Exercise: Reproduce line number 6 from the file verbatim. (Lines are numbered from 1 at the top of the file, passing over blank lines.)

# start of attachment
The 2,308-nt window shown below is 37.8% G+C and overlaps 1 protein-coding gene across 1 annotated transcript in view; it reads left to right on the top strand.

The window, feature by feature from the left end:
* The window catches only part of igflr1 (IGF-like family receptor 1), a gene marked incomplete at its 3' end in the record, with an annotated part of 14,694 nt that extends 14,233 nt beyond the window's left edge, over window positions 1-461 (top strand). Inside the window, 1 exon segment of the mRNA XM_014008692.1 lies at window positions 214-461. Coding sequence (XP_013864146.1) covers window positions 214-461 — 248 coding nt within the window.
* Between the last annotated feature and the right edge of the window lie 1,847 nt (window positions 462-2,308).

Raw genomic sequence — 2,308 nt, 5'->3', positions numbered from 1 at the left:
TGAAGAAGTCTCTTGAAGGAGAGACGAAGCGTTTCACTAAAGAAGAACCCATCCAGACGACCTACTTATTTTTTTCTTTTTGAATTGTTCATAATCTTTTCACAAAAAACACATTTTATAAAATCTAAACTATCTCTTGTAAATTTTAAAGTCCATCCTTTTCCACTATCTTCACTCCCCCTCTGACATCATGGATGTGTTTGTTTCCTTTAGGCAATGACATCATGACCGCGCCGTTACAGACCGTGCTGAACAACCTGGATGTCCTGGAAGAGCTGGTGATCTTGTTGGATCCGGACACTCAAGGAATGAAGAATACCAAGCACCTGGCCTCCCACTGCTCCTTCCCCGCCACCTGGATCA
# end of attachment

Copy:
TGAAGAAGTCTCTTGAAGGAGAGACGAAGCGTTTCACTAAAGAAGAACCCATCCAGACGACCTACTTATTTTTTTCTTTTTGAATTGTTCATAATCTTTTCACAAAAAACACATTTTATAAAATCTAAACTATCTCTTGTAAATTTTAAAGTCCATCCTTTTCCACTATCTTCACTCCCCCTCTGACATCATGGATGTGTTTGTTTCCTTTAGGCAATGACATCATGACCGCGCCGTTACAGACCGTGCTGAACAACCTGGATGTCCTGGAAGAGCTGGTGATCTTGTTGGATCCGGACACTCAAGGAATGAAGAATACCAAGCACCTGGCCTCCCACTGCTCCTTCCCCGCCACCTGGATCA